Plus, you can have it set to disable notifications while driving (accelerometers ftw) or only show you GPS directions (which is far less distracting than turning your head to the dashboard to see the next exit).

RE: Birth control glasses
By Master Kenobi on 6/28/2012 5:46:27 PM , Rating: 2
I was thinking that like Sync, a little vehicle intergration capability and these could become an excellent HUD that could convey useful things like situational awareness of other vehicles that most drivers are too stupid to pay attention to.

How does this thing even work?
By someguy123 on 6/27/2012 6:54:01 PM , Rating: 2
Aren't there focus issues with anything so close to your eyes? I thought this was the problem fighter pilots were facing with helmet HUDS, and those aren't even right on top of your eyes like this. If something so simple can retain focus, why would the military still cling to helmets?

RE: How does this thing even work?
By rs2 on 6/27/2012 8:04:12 PM , Rating: 2
If you try to actually focus directly on the screen, yes. But if the image on the screen is adjusted so that it appears to be in focus when looking through it, then no.

I imagine that it's comparable to VR helmets and glasses that place two LCD screens right in front of the user's eyes. They're usable because the images are offset appropriately to make them appear to be in focus when your eyes are actually looking out at some point well beyond the physical location of the screens themselves.

By someguy123 on 6/27/2012 8:12:10 PM , Rating: 2
But that doesn't actually work, at least well enough to produce anything but a blurr, which is one of the reasons why they're developing autofocus contact lenses for AR.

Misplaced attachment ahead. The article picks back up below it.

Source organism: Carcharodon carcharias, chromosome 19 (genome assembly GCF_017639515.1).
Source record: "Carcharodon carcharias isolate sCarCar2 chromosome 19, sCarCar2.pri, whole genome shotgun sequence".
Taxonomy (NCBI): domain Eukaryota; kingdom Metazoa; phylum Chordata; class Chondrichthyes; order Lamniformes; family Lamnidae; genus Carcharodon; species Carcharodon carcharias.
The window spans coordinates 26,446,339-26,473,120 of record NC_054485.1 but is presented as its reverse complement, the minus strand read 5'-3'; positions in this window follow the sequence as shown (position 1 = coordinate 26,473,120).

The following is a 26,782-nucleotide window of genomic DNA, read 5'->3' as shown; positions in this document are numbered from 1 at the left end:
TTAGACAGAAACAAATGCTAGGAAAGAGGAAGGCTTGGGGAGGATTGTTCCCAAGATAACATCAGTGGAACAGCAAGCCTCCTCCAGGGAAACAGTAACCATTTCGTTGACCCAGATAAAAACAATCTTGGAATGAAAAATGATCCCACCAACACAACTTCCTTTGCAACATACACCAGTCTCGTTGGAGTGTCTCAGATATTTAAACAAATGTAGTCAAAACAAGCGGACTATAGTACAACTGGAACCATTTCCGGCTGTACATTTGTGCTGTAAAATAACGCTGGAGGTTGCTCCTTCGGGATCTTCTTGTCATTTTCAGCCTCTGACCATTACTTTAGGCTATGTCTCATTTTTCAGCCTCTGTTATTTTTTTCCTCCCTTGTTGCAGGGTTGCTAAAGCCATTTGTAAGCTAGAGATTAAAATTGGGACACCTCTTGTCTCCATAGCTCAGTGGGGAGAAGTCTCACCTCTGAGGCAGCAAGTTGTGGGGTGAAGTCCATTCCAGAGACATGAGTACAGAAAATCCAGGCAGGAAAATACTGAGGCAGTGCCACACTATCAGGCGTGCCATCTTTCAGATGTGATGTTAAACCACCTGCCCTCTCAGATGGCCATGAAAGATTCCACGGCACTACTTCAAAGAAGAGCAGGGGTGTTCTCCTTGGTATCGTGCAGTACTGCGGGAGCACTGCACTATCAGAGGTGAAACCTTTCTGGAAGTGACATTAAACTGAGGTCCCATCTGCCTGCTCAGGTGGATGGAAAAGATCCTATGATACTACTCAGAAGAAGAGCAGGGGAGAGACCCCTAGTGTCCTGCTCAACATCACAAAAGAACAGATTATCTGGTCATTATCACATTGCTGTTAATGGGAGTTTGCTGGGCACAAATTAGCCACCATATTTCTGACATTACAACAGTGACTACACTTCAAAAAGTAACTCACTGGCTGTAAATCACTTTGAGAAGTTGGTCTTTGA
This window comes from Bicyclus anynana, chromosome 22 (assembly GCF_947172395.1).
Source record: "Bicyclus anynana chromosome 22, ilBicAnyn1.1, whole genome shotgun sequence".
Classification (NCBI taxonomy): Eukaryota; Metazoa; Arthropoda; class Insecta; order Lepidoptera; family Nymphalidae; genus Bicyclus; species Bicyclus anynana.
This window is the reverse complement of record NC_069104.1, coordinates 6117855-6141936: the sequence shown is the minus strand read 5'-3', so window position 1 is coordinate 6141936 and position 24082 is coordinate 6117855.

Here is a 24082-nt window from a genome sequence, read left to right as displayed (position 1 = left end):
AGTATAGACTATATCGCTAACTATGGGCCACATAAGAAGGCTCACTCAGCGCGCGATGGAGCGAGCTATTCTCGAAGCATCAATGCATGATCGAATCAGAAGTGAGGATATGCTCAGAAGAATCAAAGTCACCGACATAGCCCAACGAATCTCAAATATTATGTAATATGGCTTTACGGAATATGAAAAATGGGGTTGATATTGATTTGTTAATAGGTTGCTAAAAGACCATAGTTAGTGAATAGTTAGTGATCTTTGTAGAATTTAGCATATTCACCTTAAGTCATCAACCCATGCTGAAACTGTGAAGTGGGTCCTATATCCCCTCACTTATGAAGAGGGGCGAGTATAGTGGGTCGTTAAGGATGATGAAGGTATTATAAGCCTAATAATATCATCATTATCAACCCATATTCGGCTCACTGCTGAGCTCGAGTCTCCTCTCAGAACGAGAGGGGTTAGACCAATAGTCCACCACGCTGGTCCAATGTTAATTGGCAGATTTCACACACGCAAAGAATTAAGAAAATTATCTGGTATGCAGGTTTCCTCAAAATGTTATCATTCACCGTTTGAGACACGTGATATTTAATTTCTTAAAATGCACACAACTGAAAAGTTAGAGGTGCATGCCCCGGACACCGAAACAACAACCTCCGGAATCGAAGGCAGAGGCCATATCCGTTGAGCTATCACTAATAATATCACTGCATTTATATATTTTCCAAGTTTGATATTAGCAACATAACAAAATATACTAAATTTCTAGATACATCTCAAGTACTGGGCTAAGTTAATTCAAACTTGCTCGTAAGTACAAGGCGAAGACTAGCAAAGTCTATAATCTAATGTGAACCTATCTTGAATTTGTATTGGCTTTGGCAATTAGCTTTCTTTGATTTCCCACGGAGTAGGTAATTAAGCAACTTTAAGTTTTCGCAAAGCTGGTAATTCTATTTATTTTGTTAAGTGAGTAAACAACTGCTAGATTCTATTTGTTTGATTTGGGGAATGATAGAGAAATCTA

By Paj on 6/28/2012 7:37:06 AM , Rating: 2
I came up with this idea for a university project about 10 years ago. I'm totally suing them - prior art and all that.

Anyway, I doubt these will look any dorkier than bluetooth headsets do now. Possibly even less so, since people wear glasses normally anyway.

Call me paranoid
By Doken44 on 7/1/2012 11:24:24 PM , Rating: 2
I'll be interested in these when they shield the radio in a way that prevents the device from broadcasting into my skull.
There is also inconclusive evidence that excessive exposure to these frequencies can cause brain cancer.
As a side note, Bluetooth is potentially much worse because of the shorter wave lengths used.
Call me paranoid, but I will be very conservative with my use of such devices for the next 10 years until after their safety has been proven.

No, I don't wear a foil hat.

"I mean, if you wanna break down someone's door, why don't you start with AT&T, for God sakes? They make your amazing phone unusable as a phone!" -- Jon Stewart on Apple and the iPhone